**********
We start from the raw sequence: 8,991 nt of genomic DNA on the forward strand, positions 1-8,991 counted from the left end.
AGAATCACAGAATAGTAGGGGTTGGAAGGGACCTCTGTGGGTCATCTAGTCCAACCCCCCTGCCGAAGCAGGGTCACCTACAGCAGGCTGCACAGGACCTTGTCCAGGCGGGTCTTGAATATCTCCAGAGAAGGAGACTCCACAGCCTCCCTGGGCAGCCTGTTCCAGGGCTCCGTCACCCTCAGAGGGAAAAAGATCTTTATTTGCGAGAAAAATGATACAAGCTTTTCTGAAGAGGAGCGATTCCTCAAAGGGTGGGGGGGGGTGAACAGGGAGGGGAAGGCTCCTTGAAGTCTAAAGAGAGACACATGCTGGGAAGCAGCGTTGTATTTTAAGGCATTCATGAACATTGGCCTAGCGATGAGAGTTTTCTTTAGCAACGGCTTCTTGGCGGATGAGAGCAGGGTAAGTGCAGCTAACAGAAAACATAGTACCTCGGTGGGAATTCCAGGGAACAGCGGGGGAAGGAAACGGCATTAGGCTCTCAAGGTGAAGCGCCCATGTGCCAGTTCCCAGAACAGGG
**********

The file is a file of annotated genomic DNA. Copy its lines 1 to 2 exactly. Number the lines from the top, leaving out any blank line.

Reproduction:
We start from the raw sequence: 8,991 nt of genomic DNA on the forward strand, positions 1-8,991 counted from the left end.
AGAATCACAGAATAGTAGGGGTTGGAAGGGACCTCTGTGGGTCATCTAGTCCAACCCCCCTGCCGAAGCAGGGTCACCTACAGCAGGCTGCACAGGACCTTGTCCAGGCGGGTCTTGAATATCTCCAGAGAAGGAGACTCCACAGCCTCCCTGGGCAGCCTGTTCCAGGGCTCCGTCACCCTCAGAGGGAAAAAGATCTTTATTTGCGAGAAAAATGATACAAGCTTTTCTGAAGAGGAGCGATTCCTCAAAGGGTGGGGGGGGGTGAACAGGGAGGGGAAGGCTCCTTGAAGTCTAAAGAGAGACACATGCTGGGAAGCAGCGTTGTATTTTAAGGCATTCATGAACATTGGCCTAGCGATGAGAGTTTTCTTTAGCAACGGCTTCTTGGCGGATGAGAGCAGGGTAAGTGCAGCTAACAGAAAACATAGTACCTCGGTGGGAATTCCAGGGAACAGCGGGGGAAGGAAACGGCATTAGGCTCTCAAGGTGAAGCGCCCATGTGCCAGTTCCCAGAACAGGG